I had been warned that Collioure was expensive in terms of food, but nothing could be farther than the truth.  We decided to eat in the little square above, and found a great little place, which I don’t remember the name of, and had a menu worth 14.90 euros.

It was a simple dinner, but exactly what we wanted.  We got a salad to start, unfortunately, we all tucked into our salads so fast that no picture was taken.  But mine was Salade Collioure, which had anchovies, white anchovies, olives, tomatoes, rucola, lambs lettuce, and a gorgeous balsamic vinaigrette.  It was simple, but delicious.  My aunt chose to have an incredible salad, whose name again I do not remember, but it was full of orange slices, white asparagus, hearts of palm, tomatoes, cucumbers, olives, avocado, tomatoes, and of course, tender lettuce.  Then along came our mains.  Oh heaven!  We all chose to have the Bavette a L’Echalote avec Pommes Frites.  That’s basically flank steak with a caramelized shallot and red wine reduction sauce, and of course, french fries.

It was perfect, it was exactly what we wanted on that wonderful, magical, oh so Francaise night!  The meat was cooked to perfection, Au Point, and the fries were crispy without being greasy.  Needless to say, we didn’t eat our side salad.  I mean, how much lettuce can a girl have?

Dessert was amazing too, there was a choice of Ice Cream, Fruit Salad, Crema Catalana (which in my head I wailed, NOOOOOOO!  I prepare crema catalana on almost a daily basis for my classes, so it is so not what I want to eat.) and Ile Flottante.  Of course I chose Ile Flottante, which translates to Floating Island.  It is beaten egg whites, or meringue, that is quickly poached, and then placed over Creme Anglaise, basically custard.  It was all topped of with a caramel sauce.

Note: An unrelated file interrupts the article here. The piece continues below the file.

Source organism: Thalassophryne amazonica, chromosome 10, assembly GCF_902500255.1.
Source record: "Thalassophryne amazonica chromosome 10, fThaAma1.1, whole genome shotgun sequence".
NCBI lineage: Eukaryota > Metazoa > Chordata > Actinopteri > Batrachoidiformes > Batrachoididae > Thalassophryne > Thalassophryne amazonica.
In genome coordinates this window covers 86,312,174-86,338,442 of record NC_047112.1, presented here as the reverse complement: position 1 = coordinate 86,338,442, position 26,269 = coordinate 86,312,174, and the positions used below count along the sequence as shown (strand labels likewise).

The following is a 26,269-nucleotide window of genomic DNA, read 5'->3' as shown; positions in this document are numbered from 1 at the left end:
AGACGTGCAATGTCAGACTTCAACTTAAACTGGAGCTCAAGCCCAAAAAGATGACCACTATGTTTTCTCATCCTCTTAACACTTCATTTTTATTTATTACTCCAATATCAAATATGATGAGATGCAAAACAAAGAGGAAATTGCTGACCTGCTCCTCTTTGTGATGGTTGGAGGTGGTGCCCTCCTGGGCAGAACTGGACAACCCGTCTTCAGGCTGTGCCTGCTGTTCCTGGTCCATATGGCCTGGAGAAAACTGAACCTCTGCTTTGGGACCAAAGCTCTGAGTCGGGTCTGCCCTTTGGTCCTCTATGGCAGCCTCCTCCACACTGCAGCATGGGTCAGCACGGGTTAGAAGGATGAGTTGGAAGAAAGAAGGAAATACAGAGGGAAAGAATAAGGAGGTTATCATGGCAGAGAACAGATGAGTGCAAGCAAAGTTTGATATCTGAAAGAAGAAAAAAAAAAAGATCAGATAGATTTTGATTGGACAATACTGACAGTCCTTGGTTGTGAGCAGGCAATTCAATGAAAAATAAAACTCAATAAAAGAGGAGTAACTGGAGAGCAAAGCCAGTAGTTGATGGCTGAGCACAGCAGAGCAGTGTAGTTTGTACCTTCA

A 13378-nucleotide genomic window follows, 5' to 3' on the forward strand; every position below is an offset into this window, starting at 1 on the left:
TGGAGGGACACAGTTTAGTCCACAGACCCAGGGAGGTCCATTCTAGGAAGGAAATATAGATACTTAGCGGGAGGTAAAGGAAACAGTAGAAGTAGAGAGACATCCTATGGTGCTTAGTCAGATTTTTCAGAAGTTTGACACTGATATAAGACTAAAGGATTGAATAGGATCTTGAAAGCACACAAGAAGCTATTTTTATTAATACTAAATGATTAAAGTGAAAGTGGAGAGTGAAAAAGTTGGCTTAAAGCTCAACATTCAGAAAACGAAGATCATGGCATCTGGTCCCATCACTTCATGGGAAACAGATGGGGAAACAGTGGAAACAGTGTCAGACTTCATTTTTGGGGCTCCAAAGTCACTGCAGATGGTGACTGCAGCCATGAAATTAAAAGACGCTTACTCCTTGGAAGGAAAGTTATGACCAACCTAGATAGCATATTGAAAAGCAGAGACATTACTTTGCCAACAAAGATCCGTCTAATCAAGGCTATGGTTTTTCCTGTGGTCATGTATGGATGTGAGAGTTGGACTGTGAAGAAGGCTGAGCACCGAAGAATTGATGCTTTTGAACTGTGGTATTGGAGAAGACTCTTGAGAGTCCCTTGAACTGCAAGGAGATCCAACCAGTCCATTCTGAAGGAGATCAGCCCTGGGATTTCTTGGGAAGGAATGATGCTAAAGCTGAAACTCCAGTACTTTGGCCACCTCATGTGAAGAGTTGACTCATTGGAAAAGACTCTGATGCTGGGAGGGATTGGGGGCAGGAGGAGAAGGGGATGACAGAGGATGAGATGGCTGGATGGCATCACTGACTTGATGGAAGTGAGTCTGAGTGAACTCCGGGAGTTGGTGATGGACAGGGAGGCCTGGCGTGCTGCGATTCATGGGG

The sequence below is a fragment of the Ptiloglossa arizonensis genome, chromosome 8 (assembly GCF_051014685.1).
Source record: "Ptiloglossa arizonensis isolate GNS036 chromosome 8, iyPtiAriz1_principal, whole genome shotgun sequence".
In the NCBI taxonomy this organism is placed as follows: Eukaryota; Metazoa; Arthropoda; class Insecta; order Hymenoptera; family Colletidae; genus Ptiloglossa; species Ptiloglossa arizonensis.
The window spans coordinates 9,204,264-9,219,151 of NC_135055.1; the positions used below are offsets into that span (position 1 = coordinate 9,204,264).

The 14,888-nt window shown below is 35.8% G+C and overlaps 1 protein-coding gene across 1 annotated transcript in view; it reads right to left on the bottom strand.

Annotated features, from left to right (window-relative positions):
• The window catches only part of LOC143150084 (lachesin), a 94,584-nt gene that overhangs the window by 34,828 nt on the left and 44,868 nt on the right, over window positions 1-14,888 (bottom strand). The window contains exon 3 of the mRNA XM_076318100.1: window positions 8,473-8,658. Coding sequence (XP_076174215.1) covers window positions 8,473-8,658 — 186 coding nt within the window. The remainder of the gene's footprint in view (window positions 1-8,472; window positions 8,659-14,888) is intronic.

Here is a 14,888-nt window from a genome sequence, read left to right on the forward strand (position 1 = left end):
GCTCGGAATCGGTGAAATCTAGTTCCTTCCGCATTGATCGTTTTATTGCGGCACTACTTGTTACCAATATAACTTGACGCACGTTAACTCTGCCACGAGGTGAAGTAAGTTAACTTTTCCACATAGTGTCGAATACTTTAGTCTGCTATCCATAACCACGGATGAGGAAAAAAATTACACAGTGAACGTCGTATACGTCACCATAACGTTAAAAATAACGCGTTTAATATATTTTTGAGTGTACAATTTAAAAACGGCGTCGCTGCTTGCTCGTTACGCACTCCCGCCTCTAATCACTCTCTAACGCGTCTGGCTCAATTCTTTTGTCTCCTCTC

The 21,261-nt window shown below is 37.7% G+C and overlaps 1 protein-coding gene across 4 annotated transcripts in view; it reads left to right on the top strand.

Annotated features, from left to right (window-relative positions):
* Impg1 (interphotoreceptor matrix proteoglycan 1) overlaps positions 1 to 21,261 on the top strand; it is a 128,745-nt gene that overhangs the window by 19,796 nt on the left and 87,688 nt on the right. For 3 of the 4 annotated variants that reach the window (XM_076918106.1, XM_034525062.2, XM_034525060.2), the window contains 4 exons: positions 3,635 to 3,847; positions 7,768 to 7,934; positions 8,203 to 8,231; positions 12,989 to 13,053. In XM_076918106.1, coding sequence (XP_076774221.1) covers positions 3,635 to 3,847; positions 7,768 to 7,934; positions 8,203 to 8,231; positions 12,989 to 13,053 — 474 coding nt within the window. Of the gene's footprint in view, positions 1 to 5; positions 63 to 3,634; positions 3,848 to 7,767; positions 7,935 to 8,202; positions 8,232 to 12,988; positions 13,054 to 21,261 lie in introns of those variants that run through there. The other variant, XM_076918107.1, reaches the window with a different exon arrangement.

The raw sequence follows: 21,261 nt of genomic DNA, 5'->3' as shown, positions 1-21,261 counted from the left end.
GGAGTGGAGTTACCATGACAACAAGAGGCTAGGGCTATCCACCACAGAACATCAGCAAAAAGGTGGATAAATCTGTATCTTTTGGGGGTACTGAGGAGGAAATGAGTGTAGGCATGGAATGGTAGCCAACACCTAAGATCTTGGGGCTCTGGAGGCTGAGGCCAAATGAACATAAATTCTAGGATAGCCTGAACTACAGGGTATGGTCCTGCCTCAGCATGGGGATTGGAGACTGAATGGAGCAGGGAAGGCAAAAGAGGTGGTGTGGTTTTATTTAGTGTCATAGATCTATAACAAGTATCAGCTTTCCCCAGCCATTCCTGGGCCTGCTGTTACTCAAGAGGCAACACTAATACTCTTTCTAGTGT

It was delicious.  I was so happy, humming between bites.  It’s been a long time since I’ve had this dish, and my belly was congratulating me on such a wise choice.

After dinner, as per European custom, we took a long walk along the seaside, walked around the Fort to the other half-moon bay.  We meandered, taking in the sights and sounds, of families and couples strolling just like us.  It was a magical night.  It was exactly what we were hoping for, but more than we expected.

The next morning, we woke up to rain and choppy wind.  It was COLD.  I did not bring anything to warm me up, since the week before we had been in a heat wave, and ended up having to buy a sweater so we could visit the fort.  Here are some pictures of the fort, and the only history note I will leave you with is this, cause I think it’s super cool.  The fort was briefly occupied by Louis the XIII and his musketeers, and D’Artagnan fought in the battles with him here.  Now how cool is that?

This is a must see for any traveller.  Collioure is absolutely worth a visit for longer than a day.  And if you are looking for somewhere to stay, I recommend Hotel Les Mouettes.